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Creditors Reject New Eastern Plan, Want the Carrier Sold


NEW YORK — Eastern Airlines' unsecured creditors voted unanimously Tuesday to turn down the carrier's latest reorganization plan and ask a bankruptcy judge to appoint a trustee to sell the airline.

The move came after Eastern reportedly told the creditors--which range from food caterers to engine manufacturers--that it was prepared to pay only 25 cents on the dollar on its nearly $1 billion in debt. When the carrier first declared Chapter 11 bankruptcy on March 9, 1989, Frank Lorenzo, chairman of Eastern and its parent Texas Air Corp., vowed to pay creditors 100 cents on the dollar.

But Eastern has lowered the amount on several occasions, most recently last week when it said it could not pay even 50 cents on the dollar. At the time, the airline said it would lose $330 million in 1990, more than twice what it had earlier predicted.

In the early days of the bankruptcy and until fairly recently, the creditors appeared to have been in Eastern's corner. But Tuesday, the creditors' committee authorized its attorneys to ask the U.S. Bankruptcy Court to appoint a trustee to sell the airline.

Robin Matell, spokesman for Eastern, at first declined Tuesday night to comment on the creditors' action because, he said, such deliberations are "confidential" but then said "the plan presented today serves the creditors far better than any alternative action including sale or liquidation of the airline, both of which are exceedingly remote."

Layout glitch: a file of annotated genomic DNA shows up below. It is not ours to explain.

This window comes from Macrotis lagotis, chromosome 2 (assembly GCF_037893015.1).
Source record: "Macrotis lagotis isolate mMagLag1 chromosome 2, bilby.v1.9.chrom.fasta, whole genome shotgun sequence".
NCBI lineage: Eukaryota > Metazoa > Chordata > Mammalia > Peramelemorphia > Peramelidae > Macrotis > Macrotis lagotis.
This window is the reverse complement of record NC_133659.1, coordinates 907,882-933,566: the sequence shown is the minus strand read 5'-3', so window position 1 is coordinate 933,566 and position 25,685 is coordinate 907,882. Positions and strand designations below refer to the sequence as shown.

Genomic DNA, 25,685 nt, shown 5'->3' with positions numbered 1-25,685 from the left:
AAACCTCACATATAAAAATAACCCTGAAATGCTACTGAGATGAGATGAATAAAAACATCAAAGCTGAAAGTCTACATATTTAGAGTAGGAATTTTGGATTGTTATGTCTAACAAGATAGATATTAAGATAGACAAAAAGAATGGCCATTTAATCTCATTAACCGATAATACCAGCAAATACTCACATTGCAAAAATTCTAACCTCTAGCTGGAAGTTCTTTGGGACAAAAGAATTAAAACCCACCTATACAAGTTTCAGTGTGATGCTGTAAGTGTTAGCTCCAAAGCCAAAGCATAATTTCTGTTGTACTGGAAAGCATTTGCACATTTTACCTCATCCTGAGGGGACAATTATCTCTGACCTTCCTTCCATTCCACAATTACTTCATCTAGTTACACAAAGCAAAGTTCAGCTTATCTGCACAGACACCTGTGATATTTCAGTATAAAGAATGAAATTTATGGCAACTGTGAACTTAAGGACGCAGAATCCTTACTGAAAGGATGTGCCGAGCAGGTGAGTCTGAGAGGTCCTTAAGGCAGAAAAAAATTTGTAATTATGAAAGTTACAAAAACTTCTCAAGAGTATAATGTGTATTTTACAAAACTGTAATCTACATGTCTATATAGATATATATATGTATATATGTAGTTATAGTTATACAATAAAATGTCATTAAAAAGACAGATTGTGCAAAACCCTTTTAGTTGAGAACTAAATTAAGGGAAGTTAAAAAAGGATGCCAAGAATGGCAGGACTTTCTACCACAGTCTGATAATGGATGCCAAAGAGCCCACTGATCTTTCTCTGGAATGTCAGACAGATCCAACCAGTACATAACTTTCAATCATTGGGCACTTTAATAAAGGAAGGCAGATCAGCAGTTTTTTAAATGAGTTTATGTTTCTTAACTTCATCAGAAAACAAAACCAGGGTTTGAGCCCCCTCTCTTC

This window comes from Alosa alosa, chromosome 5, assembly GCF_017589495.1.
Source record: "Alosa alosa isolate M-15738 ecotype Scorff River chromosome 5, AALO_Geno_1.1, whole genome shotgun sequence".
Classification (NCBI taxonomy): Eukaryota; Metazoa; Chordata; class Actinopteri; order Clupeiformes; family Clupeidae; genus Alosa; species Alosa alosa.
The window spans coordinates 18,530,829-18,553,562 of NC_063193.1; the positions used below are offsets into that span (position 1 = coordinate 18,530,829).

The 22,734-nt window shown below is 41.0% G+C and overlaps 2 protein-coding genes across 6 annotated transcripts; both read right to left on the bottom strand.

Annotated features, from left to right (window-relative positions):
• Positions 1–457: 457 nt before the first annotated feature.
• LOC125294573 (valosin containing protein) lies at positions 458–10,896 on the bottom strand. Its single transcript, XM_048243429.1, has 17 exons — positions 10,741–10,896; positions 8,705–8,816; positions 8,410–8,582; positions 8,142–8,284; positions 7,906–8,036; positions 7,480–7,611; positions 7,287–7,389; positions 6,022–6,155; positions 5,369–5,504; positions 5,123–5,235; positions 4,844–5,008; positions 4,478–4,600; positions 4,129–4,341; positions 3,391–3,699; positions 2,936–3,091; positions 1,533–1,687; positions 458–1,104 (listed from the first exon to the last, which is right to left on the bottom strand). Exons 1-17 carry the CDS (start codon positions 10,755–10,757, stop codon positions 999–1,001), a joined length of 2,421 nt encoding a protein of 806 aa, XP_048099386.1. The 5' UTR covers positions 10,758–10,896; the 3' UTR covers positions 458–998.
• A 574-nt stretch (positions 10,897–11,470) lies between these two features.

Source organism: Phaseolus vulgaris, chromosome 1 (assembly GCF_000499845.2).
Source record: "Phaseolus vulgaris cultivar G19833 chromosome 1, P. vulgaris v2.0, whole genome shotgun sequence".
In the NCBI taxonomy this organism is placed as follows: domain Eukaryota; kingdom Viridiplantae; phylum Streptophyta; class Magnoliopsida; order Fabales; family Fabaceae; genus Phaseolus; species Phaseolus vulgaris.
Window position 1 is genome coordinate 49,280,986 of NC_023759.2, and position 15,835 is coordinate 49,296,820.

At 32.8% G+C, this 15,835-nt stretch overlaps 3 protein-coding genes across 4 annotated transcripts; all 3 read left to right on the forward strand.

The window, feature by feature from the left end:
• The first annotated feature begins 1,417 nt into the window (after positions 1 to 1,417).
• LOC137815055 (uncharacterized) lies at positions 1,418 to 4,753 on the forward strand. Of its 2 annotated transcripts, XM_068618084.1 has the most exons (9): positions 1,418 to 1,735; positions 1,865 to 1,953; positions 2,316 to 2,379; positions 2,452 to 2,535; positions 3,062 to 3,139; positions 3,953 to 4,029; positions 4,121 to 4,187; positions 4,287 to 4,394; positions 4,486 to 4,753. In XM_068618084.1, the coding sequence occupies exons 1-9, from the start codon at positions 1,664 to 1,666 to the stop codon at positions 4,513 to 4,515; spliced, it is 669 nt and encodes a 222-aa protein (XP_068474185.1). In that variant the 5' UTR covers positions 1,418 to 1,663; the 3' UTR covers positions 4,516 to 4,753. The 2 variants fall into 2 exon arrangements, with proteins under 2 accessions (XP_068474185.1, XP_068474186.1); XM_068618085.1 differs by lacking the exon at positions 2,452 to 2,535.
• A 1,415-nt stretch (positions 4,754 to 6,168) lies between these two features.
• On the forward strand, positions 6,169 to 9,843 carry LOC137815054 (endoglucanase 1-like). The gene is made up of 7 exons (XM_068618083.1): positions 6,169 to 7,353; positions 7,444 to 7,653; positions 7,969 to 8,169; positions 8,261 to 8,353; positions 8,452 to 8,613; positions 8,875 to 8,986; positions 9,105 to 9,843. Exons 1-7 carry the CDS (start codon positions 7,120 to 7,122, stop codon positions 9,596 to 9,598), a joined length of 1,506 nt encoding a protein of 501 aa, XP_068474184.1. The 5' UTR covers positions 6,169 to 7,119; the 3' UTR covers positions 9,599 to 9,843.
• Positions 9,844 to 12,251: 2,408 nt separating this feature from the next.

Analysts said Tuesday night that a sale of the airline would be critical for Texas Air, Eastern's parent.

"The issue is whether the word 'sell' means that they will really sell or if they can't find an outright buyer for Eastern if they would be willing to liquidate the company," said Paul Karos, airline analyst with First Boston Corp., a New York brokerage.

He added that in a liquidation Texas Air would be responsible for all or some of the liability for Eastern's under-funded pensions. The Eastern pensions are estimated to be under-funded by between $400 million and $1 billion.

"If they sell, the liability goes to the new owner and could be paid off over a very long time. Any buyer will require a significant reduction in the liabilities associated with the company.

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